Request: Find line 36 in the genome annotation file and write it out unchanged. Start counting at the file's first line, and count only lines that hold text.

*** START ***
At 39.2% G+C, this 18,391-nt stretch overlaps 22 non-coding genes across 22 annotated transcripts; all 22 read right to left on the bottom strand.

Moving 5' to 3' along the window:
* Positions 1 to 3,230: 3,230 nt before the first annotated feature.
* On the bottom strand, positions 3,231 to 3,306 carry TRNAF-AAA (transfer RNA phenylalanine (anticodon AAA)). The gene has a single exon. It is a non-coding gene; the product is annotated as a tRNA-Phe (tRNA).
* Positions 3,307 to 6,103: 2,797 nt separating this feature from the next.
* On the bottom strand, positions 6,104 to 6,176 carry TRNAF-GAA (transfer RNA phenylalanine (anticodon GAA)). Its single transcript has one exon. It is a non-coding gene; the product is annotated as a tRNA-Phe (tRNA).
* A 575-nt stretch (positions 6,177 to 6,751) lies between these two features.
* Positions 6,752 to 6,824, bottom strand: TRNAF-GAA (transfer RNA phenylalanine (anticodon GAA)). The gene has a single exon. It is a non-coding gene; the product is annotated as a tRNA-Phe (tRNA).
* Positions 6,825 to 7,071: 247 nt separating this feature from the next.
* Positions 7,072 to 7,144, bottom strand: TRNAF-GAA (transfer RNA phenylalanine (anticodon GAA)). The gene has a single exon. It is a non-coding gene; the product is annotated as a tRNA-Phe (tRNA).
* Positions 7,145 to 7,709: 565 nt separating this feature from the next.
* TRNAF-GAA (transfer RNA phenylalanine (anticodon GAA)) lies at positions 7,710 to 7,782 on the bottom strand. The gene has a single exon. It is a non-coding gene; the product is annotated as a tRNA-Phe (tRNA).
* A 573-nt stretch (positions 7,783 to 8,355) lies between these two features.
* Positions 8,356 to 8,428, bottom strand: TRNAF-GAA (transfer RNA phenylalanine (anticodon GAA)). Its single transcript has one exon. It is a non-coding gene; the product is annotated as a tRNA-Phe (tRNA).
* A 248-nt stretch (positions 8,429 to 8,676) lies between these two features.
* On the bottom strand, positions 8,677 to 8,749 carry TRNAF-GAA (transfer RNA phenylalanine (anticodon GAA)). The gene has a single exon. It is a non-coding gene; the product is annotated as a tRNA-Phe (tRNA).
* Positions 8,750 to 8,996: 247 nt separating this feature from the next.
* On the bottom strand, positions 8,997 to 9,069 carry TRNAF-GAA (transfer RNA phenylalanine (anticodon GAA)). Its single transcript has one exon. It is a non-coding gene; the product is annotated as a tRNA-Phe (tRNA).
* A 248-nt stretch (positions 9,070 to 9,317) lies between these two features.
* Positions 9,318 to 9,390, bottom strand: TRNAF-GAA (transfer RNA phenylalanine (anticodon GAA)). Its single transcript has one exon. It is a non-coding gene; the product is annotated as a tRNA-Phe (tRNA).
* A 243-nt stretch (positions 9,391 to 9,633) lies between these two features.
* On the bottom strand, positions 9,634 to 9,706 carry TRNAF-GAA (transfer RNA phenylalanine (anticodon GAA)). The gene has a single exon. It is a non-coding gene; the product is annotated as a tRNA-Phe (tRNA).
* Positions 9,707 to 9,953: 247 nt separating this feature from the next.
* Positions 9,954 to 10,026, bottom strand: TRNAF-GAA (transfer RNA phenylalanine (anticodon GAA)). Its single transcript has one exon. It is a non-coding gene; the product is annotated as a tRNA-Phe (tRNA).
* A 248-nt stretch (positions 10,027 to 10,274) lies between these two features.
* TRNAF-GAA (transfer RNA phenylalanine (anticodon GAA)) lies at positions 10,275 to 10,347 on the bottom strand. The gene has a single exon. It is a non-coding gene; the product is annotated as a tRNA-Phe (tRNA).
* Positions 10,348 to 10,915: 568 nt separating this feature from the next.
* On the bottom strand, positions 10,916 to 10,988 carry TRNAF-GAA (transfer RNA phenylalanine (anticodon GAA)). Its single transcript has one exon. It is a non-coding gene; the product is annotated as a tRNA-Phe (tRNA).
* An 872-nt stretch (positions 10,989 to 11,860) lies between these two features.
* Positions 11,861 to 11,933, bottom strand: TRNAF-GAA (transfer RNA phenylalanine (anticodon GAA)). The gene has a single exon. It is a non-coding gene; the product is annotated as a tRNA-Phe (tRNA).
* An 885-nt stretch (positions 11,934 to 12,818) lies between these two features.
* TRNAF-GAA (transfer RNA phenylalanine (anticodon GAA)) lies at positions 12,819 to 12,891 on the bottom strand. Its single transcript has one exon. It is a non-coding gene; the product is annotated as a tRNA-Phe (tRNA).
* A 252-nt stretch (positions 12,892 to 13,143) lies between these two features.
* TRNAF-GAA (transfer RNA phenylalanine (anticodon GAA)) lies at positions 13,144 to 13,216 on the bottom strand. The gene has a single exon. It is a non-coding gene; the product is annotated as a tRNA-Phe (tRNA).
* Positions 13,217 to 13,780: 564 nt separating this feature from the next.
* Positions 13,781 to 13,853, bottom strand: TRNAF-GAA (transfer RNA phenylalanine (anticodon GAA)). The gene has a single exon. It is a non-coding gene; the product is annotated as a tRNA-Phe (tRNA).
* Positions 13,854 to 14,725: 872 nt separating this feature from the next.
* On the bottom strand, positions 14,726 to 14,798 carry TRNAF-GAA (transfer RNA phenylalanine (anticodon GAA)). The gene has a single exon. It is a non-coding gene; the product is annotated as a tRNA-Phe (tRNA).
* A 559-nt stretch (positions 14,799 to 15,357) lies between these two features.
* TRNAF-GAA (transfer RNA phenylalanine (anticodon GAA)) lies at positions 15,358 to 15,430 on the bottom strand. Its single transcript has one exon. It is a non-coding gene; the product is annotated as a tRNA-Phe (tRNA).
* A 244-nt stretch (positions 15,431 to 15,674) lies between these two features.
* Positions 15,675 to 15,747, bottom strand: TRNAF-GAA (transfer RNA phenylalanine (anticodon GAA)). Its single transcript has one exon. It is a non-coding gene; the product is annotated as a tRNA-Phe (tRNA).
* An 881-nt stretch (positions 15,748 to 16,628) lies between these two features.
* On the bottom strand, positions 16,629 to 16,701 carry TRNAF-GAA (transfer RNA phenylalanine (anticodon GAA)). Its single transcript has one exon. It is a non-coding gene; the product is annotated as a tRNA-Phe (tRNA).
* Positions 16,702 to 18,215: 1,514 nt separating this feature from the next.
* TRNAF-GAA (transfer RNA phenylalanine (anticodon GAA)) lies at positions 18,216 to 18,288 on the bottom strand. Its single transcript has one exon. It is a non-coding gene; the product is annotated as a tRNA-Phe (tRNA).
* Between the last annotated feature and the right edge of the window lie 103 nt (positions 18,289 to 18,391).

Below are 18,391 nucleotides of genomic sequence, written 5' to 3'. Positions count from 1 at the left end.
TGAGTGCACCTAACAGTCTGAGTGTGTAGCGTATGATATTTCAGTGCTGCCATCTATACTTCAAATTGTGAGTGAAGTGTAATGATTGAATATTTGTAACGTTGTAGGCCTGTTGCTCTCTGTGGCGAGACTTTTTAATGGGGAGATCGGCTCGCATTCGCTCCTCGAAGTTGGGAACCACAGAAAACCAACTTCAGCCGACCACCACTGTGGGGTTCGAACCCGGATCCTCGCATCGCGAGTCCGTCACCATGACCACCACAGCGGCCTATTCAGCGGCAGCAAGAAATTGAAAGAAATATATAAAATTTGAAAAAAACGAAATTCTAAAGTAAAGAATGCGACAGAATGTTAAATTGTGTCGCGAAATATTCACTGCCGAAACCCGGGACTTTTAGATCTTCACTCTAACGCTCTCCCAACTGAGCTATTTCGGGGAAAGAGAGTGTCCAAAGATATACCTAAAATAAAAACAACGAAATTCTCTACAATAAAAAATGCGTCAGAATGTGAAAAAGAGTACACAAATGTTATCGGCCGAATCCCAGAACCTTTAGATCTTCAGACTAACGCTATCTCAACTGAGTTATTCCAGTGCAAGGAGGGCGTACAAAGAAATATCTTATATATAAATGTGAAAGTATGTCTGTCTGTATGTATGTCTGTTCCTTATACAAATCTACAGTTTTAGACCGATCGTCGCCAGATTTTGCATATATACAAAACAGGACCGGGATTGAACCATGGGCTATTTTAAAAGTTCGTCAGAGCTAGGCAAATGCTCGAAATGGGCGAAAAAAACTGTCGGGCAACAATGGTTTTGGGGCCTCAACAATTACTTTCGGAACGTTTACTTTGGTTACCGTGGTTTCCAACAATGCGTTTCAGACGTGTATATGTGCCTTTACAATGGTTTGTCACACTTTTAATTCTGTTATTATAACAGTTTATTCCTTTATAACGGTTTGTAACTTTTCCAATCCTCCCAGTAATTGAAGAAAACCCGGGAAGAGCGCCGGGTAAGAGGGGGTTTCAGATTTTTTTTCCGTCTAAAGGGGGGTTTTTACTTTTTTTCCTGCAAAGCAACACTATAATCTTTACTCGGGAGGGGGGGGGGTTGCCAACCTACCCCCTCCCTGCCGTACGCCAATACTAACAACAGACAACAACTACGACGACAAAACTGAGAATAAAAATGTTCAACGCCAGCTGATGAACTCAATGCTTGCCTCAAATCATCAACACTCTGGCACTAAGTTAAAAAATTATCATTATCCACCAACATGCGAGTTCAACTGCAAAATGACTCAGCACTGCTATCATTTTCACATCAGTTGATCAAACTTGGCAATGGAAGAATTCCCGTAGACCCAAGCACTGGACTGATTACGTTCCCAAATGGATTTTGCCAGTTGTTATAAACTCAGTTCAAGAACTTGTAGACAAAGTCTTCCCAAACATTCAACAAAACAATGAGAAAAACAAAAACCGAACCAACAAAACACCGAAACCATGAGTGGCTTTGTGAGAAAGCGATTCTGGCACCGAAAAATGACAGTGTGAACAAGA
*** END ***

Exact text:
* Positions 13,781 to 13,853, bottom strand: TRNAF-GAA (transfer RNA phenylalanine (anticodon GAA)). The gene has a single exon. It is a non-coding gene; the product is annotated as a tRNA-Phe (tRNA).